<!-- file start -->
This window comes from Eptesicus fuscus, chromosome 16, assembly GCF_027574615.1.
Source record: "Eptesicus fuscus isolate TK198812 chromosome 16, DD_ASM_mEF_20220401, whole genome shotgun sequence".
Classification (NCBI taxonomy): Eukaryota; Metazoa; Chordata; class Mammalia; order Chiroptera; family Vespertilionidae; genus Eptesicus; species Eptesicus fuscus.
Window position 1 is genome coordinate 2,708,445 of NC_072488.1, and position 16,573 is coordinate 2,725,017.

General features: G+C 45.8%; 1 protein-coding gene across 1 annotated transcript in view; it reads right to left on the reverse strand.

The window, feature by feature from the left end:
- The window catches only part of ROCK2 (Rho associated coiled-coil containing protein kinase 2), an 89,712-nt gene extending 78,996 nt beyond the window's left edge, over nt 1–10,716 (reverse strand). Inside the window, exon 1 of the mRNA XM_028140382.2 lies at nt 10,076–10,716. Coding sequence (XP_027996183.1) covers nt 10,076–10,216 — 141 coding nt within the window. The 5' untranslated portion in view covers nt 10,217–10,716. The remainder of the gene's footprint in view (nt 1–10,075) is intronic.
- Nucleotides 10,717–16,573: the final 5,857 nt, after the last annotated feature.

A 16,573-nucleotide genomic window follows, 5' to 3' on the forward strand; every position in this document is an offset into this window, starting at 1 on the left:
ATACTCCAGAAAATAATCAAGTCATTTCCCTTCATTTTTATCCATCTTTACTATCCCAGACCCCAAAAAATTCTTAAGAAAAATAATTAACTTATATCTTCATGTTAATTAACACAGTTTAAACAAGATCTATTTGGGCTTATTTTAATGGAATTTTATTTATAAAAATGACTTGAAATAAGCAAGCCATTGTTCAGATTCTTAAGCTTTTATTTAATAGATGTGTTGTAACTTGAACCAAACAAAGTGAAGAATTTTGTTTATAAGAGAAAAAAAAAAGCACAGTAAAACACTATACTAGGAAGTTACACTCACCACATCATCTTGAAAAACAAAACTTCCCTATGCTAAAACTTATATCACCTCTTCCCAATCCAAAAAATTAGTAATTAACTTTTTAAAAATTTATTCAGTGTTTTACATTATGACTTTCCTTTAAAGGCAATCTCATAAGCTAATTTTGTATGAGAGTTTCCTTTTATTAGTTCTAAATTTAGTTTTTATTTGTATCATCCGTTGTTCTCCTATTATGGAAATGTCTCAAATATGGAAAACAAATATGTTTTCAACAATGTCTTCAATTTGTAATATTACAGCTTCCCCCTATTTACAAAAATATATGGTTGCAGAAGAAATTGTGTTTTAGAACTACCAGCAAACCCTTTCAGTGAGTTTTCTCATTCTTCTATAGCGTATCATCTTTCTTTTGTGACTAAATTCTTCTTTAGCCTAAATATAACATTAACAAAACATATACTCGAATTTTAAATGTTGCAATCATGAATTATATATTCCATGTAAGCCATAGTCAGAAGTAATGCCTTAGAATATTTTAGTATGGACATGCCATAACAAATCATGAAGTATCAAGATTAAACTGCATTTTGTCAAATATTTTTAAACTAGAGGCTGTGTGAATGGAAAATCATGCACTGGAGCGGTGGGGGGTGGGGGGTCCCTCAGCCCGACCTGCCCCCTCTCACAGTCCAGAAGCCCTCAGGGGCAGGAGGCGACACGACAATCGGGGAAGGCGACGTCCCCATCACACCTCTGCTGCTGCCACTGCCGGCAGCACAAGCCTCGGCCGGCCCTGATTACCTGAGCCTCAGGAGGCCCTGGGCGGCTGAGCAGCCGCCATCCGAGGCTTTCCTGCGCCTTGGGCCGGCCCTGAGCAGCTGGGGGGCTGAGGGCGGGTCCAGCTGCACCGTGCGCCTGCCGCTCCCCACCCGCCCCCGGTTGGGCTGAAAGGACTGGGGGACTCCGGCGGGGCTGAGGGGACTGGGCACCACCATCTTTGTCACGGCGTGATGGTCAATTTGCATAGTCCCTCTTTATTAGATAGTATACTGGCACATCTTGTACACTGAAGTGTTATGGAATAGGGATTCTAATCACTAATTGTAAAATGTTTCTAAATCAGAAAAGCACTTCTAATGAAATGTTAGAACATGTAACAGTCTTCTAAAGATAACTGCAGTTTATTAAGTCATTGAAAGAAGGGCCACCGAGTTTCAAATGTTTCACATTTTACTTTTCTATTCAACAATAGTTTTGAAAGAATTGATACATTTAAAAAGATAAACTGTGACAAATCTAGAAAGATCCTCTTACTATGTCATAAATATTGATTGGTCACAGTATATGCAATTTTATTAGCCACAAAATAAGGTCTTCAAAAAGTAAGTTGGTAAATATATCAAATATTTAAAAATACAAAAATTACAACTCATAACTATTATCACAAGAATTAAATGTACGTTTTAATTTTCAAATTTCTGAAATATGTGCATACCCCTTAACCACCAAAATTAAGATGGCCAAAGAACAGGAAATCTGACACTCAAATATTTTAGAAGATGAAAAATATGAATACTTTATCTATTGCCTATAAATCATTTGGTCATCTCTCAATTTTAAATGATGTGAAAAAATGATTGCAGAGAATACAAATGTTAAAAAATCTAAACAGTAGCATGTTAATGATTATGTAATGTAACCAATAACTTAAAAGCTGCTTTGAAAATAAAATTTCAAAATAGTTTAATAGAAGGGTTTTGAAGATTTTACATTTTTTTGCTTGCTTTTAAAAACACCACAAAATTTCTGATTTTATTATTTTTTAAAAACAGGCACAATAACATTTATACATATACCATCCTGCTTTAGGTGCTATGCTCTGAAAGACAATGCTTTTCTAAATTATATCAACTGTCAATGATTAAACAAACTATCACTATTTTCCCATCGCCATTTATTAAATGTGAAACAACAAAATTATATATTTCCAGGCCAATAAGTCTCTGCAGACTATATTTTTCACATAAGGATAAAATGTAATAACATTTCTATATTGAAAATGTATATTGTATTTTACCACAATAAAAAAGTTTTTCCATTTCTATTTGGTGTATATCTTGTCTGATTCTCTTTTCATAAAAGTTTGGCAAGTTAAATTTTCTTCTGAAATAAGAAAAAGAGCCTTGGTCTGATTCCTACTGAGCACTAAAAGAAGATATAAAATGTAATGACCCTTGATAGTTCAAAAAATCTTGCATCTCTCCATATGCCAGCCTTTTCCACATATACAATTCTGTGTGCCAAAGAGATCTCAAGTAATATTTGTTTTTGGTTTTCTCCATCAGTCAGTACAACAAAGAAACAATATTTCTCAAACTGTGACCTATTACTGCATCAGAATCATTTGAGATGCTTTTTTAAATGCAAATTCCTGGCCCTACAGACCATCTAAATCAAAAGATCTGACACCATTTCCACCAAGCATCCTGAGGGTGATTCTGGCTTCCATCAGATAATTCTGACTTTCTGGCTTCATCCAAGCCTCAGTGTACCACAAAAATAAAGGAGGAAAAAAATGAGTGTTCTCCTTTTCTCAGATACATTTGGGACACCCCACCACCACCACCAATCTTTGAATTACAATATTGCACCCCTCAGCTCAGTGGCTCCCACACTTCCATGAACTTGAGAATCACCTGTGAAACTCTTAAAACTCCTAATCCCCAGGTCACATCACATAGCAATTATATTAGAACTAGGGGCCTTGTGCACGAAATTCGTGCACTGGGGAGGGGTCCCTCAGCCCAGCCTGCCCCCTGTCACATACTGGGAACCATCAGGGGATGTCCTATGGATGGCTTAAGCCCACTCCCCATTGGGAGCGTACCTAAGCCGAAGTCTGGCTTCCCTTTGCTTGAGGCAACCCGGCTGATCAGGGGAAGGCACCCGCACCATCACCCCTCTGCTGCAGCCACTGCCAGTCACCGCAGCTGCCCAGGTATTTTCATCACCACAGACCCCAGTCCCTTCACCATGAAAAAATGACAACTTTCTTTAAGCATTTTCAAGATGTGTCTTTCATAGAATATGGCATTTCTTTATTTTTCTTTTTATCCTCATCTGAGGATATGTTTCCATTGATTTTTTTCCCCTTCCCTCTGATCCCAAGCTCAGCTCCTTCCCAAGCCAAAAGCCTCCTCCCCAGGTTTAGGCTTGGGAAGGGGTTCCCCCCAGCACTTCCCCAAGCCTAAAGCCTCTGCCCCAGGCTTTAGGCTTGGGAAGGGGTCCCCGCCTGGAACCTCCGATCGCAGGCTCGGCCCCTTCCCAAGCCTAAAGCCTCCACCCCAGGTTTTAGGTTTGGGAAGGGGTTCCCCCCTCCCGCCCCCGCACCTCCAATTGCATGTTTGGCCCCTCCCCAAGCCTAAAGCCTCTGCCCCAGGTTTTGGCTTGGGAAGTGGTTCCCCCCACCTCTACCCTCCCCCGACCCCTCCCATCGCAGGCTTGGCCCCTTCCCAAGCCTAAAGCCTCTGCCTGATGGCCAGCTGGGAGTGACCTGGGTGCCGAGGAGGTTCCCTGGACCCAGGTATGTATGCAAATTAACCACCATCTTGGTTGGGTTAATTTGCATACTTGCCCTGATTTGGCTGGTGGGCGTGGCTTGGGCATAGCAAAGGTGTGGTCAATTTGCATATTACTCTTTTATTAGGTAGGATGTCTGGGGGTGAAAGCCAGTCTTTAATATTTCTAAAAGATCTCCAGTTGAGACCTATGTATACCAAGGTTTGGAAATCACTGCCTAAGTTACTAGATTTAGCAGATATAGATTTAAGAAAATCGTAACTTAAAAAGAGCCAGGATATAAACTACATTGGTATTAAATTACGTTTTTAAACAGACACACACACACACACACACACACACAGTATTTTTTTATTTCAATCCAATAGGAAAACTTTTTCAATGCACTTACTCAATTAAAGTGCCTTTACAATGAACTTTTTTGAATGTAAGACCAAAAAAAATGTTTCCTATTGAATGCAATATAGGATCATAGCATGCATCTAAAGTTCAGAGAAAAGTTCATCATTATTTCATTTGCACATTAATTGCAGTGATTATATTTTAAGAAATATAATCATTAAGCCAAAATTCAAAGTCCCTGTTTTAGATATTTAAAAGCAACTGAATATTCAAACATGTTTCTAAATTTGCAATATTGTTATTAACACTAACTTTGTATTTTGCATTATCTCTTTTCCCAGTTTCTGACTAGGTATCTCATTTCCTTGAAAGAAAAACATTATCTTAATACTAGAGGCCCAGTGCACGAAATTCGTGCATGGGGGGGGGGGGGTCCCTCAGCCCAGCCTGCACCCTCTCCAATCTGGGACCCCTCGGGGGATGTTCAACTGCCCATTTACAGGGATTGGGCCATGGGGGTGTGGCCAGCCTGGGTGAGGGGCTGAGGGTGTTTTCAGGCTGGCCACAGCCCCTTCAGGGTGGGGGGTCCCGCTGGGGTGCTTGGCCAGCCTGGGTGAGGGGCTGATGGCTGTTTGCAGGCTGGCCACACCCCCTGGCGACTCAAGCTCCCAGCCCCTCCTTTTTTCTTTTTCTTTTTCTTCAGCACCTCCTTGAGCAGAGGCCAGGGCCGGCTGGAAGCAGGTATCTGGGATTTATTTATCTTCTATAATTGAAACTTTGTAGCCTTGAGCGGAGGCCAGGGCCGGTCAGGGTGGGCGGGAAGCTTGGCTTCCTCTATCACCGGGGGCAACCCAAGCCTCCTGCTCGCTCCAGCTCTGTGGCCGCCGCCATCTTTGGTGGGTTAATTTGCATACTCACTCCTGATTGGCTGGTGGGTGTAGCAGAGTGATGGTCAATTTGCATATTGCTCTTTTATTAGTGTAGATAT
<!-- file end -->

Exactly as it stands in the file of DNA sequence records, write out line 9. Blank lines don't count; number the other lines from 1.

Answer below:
A 16,573-nucleotide genomic window follows, 5' to 3' on the forward strand; every position in this document is an offset into this window, starting at 1 on the left: